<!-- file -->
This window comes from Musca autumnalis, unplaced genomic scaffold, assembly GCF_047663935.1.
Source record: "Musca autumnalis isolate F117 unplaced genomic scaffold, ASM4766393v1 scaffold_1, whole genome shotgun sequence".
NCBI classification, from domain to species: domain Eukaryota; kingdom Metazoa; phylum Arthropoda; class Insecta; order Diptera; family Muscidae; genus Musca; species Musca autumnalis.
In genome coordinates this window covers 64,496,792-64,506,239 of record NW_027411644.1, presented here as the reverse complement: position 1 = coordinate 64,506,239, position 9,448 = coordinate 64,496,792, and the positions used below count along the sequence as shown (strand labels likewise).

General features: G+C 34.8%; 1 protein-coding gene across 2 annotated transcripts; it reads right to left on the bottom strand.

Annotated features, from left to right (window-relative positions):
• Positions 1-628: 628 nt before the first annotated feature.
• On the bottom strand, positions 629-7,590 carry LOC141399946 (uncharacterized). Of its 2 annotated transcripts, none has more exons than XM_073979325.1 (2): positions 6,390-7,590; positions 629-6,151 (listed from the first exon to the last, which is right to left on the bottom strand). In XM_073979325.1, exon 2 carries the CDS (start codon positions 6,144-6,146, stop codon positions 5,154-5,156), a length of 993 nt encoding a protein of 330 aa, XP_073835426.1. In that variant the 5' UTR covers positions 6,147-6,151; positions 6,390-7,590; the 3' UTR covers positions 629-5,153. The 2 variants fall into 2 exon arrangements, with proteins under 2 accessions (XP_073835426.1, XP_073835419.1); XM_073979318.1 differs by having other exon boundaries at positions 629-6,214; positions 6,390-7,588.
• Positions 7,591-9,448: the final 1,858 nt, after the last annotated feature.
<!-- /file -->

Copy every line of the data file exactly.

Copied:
This window comes from Musca autumnalis, unplaced genomic scaffold, assembly GCF_047663935.1.
Source record: "Musca autumnalis isolate F117 unplaced genomic scaffold, ASM4766393v1 scaffold_1, whole genome shotgun sequence".
NCBI classification, from domain to species: domain Eukaryota; kingdom Metazoa; phylum Arthropoda; class Insecta; order Diptera; family Muscidae; genus Musca; species Musca autumnalis.
In genome coordinates this window covers 64,496,792-64,506,239 of record NW_027411644.1, presented here as the reverse complement: position 1 = coordinate 64,506,239, position 9,448 = coordinate 64,496,792, and the positions used below count along the sequence as shown (strand labels likewise).

General features: G+C 34.8%; 1 protein-coding gene across 2 annotated transcripts; it reads right to left on the bottom strand.

Annotated features, from left to right (window-relative positions):
• Positions 1-628: 628 nt before the first annotated feature.
• On the bottom strand, positions 629-7,590 carry LOC141399946 (uncharacterized). Of its 2 annotated transcripts, none has more exons than XM_073979325.1 (2): positions 6,390-7,590; positions 629-6,151 (listed from the first exon to the last, which is right to left on the bottom strand). In XM_073979325.1, exon 2 carries the CDS (start codon positions 6,144-6,146, stop codon positions 5,154-5,156), a length of 993 nt encoding a protein of 330 aa, XP_073835426.1. In that variant the 5' UTR covers positions 6,147-6,151; positions 6,390-7,590; the 3' UTR covers positions 629-5,153. The 2 variants fall into 2 exon arrangements, with proteins under 2 accessions (XP_073835426.1, XP_073835419.1); XM_073979318.1 differs by having other exon boundaries at positions 629-6,214; positions 6,390-7,588.
• Positions 7,591-9,448: the final 1,858 nt, after the last annotated feature.